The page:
American Creed (2018)
Former Secretary of State Condoleezza Rice and Pulitzer Prize-winning historian David M. Kennedy come together from remarkably different backgrounds, life experiences and points of view to explore the idea of a unifying American creed. Their spirited inquiry frames the stories of a range of citizen-activists striving to realize their own visions of America's promise across deep divides.
- What does it mean to be American? What holds us together in turbulent times? In the documentary film AMERICAN CREED, former Secretary of State Condoleezza Rice and Pulitzer Prize-winning historian David M. Kennedy come together from different backgrounds and points of view to investigate the idea of a unifying American creed. Their spirited inquiry frames the stories of citizen-activists striving to realize their own visions of America's promise.
"I hear more and more people say, 'we're coming apart, we're not civil to one another, our institutions are falling apart'," says Rice. "In times like this," adds Kennedy, "we need stories that remind us of the ideals that hold us together."
The stories in AMERICAN CREED are told from the points of view of unlikely activists who creatively bridge cultural, economic and/or political divides. In his hometown of Hazleton, Pennsylvania, baseball manager Joe Maddon brings new immigrants and long-time residents together after a controversial local election. In Oklahoma, Lindbergh Elementary School Principal Deidre Prevett, a dual citizen of Muscogee (Creek) Nation and the US, fights for the struggling children and transient families of many different ethnicities who pass through her hometown of East Tulsa. Acclaimed novelist Junot Diaz, from urban New Jersey, and Marine Sgt. Tegan Griffith, from rural Wisconsin, work in very different spheres to achieve "the dream of an America where we can be on each other's side." Based in Seattle, Eric Liu brings community organizers together across ideological divides. By "being open and listening," the founders of the grassroots organizations MoveOn.org and the Tea Party Patriots unexpectedly find common ground. In the Arkansas Delta, where mechanization threatens agricultural jobs, entrepreneurs Leila Janah and Terrence Davenport start an innovative technology company based on what they see as America's promise of equal opportunity for all.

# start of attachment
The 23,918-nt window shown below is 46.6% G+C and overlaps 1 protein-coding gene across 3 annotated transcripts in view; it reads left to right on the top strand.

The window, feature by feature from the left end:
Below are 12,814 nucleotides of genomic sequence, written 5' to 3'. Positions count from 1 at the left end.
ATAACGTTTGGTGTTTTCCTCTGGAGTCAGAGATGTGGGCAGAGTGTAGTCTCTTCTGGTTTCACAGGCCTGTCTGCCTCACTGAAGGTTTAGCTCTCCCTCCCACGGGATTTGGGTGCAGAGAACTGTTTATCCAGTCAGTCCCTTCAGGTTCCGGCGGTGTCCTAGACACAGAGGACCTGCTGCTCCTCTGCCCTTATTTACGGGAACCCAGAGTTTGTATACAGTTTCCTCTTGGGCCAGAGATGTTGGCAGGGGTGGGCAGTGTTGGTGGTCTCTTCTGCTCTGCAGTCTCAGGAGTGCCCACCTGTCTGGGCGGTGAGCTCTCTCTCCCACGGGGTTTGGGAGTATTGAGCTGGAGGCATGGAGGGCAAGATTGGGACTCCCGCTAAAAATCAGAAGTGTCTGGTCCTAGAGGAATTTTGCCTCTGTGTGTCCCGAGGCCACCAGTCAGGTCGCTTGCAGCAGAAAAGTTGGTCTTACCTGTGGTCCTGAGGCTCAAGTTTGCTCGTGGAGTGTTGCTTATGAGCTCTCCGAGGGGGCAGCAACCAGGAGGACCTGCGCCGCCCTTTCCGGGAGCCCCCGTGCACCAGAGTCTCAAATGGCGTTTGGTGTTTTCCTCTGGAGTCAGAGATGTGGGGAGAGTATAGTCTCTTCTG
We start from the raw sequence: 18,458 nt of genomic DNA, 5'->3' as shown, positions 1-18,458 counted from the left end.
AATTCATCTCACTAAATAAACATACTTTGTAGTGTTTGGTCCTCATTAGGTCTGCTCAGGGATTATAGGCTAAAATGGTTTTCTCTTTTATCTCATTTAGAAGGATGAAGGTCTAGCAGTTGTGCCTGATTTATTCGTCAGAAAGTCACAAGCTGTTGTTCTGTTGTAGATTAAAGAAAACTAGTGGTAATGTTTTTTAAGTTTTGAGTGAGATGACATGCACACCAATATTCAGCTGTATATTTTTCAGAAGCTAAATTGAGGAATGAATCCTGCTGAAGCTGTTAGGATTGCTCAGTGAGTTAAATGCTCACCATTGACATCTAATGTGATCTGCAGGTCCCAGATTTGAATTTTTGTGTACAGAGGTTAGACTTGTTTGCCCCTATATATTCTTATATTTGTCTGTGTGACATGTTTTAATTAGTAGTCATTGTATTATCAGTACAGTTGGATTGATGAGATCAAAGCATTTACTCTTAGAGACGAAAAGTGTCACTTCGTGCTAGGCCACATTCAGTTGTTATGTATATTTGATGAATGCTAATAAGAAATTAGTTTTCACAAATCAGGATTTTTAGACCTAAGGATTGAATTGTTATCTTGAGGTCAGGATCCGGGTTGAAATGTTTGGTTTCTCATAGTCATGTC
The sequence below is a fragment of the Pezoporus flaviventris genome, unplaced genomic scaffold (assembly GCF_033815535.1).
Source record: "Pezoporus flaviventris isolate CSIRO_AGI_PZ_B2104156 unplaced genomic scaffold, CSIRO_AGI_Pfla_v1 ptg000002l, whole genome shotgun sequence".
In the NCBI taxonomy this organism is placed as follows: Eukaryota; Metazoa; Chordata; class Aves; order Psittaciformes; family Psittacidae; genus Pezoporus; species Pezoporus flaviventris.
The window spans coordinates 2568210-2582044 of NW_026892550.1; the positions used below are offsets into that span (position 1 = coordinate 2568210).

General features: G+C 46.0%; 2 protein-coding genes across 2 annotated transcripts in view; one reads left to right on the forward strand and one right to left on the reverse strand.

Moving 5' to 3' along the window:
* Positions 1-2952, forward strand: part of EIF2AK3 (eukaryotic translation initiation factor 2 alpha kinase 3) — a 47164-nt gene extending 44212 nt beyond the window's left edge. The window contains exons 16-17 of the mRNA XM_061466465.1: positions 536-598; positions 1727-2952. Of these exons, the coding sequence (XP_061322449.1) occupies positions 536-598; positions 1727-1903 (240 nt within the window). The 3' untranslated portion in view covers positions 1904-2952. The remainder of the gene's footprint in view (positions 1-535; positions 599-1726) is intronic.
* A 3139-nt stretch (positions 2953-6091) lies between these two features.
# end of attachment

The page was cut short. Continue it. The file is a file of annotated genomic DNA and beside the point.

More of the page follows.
Adding depth and context as each story builds on the next, Rice and Kennedy lead a moving discussion of the question at the heart of this film - what does it mean to be American today? - with a group of first-generation college students at Stanford University, where Rice teaches political science and Kennedy teaches history. These students find themselves on an uncertain pathway to full participation in American life; their commentary is insightful and affecting, in surprising ways.